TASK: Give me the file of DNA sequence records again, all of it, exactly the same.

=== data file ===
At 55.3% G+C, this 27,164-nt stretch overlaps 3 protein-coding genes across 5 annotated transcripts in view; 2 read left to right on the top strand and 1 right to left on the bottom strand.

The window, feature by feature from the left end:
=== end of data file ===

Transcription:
At 55.3% G+C, this 27,164-nt stretch overlaps 3 protein-coding genes across 5 annotated transcripts in view; 2 read left to right on the top strand and 1 right to left on the bottom strand.

The window, feature by feature from the left end: